"Rose Colored Dawn"
I often go online and browse through the many blogs and posts about the topic of “spirituality.” Lately I’ve noticed how often I come across the word “happiness” on these sites – somehow the pursuit of a spiritual path is supposed to lead to happiness. Actually I agree with this, but I’m not at all sure that happiness means the same thing when used in a spiritual context as it does in popular culture.
For most people, being happy means feeling contented and personally satisfied. You feel happy after a nice meal, happy when a long work-week comes to an end, happy when you receive a raise in pay or a good grade on a paper. But spiritually speaking, happiness is actually something quite different from personal contentment - in fact it may be the opposite of this.
The Buddha and many Buddhist teachers talk about happiness quite often, and in doing so they make a clear distinction between happiness and pleasure. On a spiritual path you find happiness when you go beyond fulfilling the needs and desires of the “ego” and extend yourself for the welfare of others.
In fact, Buddhists teach that you find true happiness when you are able stop clinging to your life with such a tight grip. You find true happiness when, instead of always craving for the bigger and better and longing for personal fulfillment, you extend your life in service to others.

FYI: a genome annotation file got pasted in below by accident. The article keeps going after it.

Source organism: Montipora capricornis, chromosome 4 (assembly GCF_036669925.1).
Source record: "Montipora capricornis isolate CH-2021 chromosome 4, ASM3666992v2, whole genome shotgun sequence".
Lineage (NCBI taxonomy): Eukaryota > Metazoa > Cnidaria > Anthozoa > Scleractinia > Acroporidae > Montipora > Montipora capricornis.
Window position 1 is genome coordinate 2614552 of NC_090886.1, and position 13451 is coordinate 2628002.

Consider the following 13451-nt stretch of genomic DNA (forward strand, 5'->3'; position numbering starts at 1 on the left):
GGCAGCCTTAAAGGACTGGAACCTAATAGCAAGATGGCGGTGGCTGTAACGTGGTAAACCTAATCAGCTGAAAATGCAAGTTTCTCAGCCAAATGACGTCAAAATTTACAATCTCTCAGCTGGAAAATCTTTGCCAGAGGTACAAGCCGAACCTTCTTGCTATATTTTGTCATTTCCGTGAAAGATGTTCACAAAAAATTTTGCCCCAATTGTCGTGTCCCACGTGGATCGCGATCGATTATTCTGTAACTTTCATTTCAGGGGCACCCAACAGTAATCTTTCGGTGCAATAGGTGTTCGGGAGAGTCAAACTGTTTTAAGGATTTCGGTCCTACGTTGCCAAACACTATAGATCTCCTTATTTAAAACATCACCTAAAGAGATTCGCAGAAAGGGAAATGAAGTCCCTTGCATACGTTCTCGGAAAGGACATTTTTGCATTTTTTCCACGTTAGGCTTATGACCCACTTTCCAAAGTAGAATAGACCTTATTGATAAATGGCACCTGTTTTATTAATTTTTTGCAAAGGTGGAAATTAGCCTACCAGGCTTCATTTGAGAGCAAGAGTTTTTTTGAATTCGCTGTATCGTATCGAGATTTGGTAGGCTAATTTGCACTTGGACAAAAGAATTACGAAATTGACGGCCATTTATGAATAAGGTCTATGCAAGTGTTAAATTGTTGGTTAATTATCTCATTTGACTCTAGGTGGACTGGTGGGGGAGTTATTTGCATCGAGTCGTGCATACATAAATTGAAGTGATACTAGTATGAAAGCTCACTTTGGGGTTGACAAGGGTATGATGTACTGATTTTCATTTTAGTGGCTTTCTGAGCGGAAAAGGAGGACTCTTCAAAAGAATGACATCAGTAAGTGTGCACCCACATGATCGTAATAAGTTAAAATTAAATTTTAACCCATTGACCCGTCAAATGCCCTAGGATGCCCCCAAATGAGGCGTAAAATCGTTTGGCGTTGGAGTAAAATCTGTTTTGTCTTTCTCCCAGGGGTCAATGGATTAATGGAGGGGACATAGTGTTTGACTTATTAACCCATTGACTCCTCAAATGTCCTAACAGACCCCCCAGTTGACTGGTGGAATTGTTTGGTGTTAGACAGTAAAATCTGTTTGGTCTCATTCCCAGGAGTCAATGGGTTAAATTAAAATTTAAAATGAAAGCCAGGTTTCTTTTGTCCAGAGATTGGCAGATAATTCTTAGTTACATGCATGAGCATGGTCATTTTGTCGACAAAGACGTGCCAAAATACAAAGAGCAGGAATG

The Dalai Lama puts it this way:
If you want others to be happy, practice compassion.
If you want to be happy, practice compassion.
The Christian monk and author, Thomas Merton, observed:
When ambition ends, happiness begins
On a spiritual path, happiness is not so much a personal feeling as it is a practice, an action and a discipline like praying or meditating. The direction of happiness points outward rather than inward. You don’t feel happy, you practice happiness.
On the Christian calendar, today is the “Third Sunday in Advent,” traditionally known as Rejoice Sunday. On this day a rose-colored, third candle on an advent wreath is lit to celebrate the virtue of “joy, ” not “joy” because it’s almost Christmas but rather a “joy” that happens by living generously and promoting the dignity of every human being.
As I reflect on it, perhaps the word “joy” is a better word to use when talking what it means to be happy on a spiritual path—when "ambition ends” and when we “practice compassion” we come to know what it means to be truly happy, we experience “joy.”
Priest and author, Henri Nouwen, once said:
Joy does not simply happen to us.
We have to choose joy and choose it everyday.
As rose-colored clouds lit up the desert skies at the beginning of this mystical Advent morning, it felt like the whole cosmos was lighting a “pink” candle to celebrate “Rejoice Sunday.” As I sat in wonder at it all, I vowed to choose joy.